Every year over 11,000 business books are published. Only a tiny sliver of those books are what I would call “real books”, that is, books that talk meaningfully and authentically about a subject in a coherent way. (Most of them are compilations of tired business platitudes, aimed at selling the author’s consultant services.)
A real book
One of the very few business books that is also a “real book” that I have come across recently is Peter Guber’s new book, Tell to Win. It’s a book about how important storytelling has been in Peter’s life. Peter has an amazing set of stories to tell: how he grew up in New York, went to Hollywood, became a big shot producer with films like Batman, Rain Man and Gorillas in the Mist, and is now the owner of an NBA team in San Francisco.
If you looked closely this last Sunday night, you could have seen Peter and his wife at the Oscar ceremony as one of the producers of the Oscar-nominated film, The Kids Are All Right.
In telling the many stories that make up his life, Peter also tells the story of storytelling. What makes this engaging is that Peter, despite his successes, doesn’t take himself too seriously. Many of the stories in the book are less about his brilliant successes, of which there are many, and more about the illuminating stumbles that inevitably occur as one makes one’s way through life.
Meeting the King of Thailand
One of my favorites is about when he was making a film in Thailand and had to see the king in order to obtain permission for what he was doing. So he followed his own advice and practiced, practiced, practiced his story to tell to the king and when he arrived at the palace he felt he was ready. When he saw the king, he taken aback at how impressively the king was dressed. He began his spiel and felt his assistant pulling on his sleeve. He ignored this and pressed ahead with his spiel. Finally, his assistant whispered in his ear, “Peter, that’s not the king. That’s the usher.”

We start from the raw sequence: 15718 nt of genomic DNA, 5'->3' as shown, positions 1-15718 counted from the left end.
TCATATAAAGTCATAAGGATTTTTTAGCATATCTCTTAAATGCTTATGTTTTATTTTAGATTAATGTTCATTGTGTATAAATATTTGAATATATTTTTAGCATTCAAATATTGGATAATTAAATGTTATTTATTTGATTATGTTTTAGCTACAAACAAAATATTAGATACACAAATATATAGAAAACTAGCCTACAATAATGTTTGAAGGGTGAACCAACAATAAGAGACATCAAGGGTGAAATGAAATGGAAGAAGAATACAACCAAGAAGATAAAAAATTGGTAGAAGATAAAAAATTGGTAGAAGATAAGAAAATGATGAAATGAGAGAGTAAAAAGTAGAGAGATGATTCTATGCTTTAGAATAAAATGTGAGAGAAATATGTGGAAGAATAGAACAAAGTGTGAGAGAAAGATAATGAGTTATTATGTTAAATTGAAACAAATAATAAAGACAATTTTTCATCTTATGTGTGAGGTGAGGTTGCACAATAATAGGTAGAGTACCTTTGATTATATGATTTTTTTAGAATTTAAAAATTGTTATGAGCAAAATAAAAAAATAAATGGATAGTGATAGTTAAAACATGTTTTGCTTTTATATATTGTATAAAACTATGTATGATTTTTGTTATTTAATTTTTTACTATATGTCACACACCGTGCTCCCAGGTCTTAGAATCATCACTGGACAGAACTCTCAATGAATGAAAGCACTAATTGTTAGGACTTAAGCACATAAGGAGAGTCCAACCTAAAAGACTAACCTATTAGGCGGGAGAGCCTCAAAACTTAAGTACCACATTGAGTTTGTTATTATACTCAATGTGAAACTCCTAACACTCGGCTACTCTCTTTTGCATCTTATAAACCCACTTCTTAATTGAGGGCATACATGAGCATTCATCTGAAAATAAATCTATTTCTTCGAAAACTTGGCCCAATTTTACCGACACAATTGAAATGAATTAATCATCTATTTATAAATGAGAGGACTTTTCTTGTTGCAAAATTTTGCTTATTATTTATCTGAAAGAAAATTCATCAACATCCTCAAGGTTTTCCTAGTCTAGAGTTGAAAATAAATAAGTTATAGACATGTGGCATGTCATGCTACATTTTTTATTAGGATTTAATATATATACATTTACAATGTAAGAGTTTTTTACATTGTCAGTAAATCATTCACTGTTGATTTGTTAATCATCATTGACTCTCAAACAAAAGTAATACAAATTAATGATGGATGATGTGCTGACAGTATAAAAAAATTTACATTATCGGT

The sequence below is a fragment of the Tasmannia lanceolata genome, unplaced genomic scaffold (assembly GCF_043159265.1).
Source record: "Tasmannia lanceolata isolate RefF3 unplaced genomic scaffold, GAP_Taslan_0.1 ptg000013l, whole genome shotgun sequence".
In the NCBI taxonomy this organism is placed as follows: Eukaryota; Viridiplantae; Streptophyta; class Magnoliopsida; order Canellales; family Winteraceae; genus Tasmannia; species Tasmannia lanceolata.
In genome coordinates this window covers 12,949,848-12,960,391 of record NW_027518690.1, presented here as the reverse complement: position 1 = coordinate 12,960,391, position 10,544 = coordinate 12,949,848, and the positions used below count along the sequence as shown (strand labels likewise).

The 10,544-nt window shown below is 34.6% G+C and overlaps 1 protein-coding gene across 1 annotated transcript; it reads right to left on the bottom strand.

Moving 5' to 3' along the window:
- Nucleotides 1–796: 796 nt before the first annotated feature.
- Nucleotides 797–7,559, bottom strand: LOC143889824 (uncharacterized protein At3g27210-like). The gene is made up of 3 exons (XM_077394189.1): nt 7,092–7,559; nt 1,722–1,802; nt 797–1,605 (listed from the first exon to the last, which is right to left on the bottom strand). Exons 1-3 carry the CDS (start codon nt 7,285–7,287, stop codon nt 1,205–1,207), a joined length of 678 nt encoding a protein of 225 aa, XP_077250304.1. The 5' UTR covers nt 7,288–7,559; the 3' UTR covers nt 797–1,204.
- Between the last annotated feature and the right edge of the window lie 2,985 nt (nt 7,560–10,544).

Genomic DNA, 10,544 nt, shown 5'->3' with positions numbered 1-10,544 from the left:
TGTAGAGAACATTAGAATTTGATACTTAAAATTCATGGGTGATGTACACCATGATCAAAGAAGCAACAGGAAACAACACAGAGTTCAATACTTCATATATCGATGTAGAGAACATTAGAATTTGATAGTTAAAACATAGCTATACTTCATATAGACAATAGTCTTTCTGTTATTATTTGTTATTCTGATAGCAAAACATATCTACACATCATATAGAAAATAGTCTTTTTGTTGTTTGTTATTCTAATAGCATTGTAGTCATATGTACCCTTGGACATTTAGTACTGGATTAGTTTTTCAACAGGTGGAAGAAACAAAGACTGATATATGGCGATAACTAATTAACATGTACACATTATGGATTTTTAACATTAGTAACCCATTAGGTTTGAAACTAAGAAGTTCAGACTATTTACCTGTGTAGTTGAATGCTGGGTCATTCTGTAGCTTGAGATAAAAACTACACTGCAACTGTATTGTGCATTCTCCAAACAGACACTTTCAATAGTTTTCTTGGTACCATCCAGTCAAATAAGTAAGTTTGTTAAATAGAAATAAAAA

The emotional transportation business
Peter sees himself as being in the emotional transportation business. His book shows how success is won by telling compelling stories that have the power to move partners, shareholders, customers and employees to action. As he says, if you can't tell it, you can't sell it!
The book is already #1 on Amazon. So it doesn’t need any help from me in promoting it. But if you are interested in buying it, you can order it now and get a set of digital gifts here.
Recently I put some questions to Peter about his book and he answered as follows:
1. How has purposeful story telling been central to your career?
Both telling stories for entertainment (film, TV, miniseries, etc.) and telling purposeful stories to propel my business goals (buying and selling sports teams, new media companies, real estate ventures) have been “the secret sauce” behind my career success. The seminal elements of what makes a story great are the same whether we’re talking about story content for a movie such as Rain Man, or story content used in the room, face to face to propel the success of a deal such as acquiring an NBA franchise, securing intellectual property rights to a great estate like Frank Sinatra, becoming CEO of a corporation like Sony Pictures Entertainment, or raising money for a university like UCLA.
2. What's your favorite example of a story well told that helped you get ahead?
It was how as CEO of Columbia Pictures just after it was purchased by Sony, I told the story of Lawrence of Arabia to inspire my employees to reclaim their heritage and pull together. Ironically, this was the studio that made the movie 40 years earlier.
3. In what kinds of situations in business will the power of telling a purposeful story be most useful?
In any situation that calls for you to persuade, convince or manage someone or a group of people to do something, the ability to tell a purposeful story will be your secret sauce. Telling to win through purposeful stories is situation, industry, gender, demographic, and psychographic-agnostic. It’s an all-purpose, everyone wins tool.
4. Why has the need for telling to win increased?